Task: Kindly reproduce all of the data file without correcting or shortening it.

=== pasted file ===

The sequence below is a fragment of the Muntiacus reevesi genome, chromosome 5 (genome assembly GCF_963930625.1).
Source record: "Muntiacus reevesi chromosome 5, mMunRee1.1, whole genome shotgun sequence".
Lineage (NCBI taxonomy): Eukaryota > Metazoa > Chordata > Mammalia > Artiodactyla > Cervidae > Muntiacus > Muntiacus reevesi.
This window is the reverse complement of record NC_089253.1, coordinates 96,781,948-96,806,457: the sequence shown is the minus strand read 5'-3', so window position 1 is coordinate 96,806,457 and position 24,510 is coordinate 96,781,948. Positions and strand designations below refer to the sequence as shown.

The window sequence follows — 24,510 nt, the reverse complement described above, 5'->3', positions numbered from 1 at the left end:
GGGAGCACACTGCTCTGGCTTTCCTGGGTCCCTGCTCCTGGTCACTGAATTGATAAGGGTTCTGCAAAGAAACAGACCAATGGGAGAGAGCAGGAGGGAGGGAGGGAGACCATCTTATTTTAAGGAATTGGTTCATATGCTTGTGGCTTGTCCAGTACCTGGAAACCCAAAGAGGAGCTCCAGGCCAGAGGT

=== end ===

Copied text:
The sequence below is a fragment of the Muntiacus reevesi genome, chromosome 5 (genome assembly GCF_963930625.1).
Source record: "Muntiacus reevesi chromosome 5, mMunRee1.1, whole genome shotgun sequence".
Lineage (NCBI taxonomy): Eukaryota > Metazoa > Chordata > Mammalia > Artiodactyla > Cervidae > Muntiacus > Muntiacus reevesi.
This window is the reverse complement of record NC_089253.1, coordinates 96,781,948-96,806,457: the sequence shown is the minus strand read 5'-3', so window position 1 is coordinate 96,806,457 and position 24,510 is coordinate 96,781,948. Positions and strand designations below refer to the sequence as shown.

The window sequence follows — 24,510 nt, the reverse complement described above, 5'->3', positions numbered from 1 at the left end:
GGGAGCACACTGCTCTGGCTTTCCTGGGTCCCTGCTCCTGGTCACTGAATTGATAAGGGTTCTGCAAAGAAACAGACCAATGGGAGAGAGCAGGAGGGAGGGAGGGAGACCATCTTATTTTAAGGAATTGGTTCATATGCTTGTGGCTTGTCCAGTACCTGGAAACCCAAAGAGGAGCTCCAGGCCAGAGGT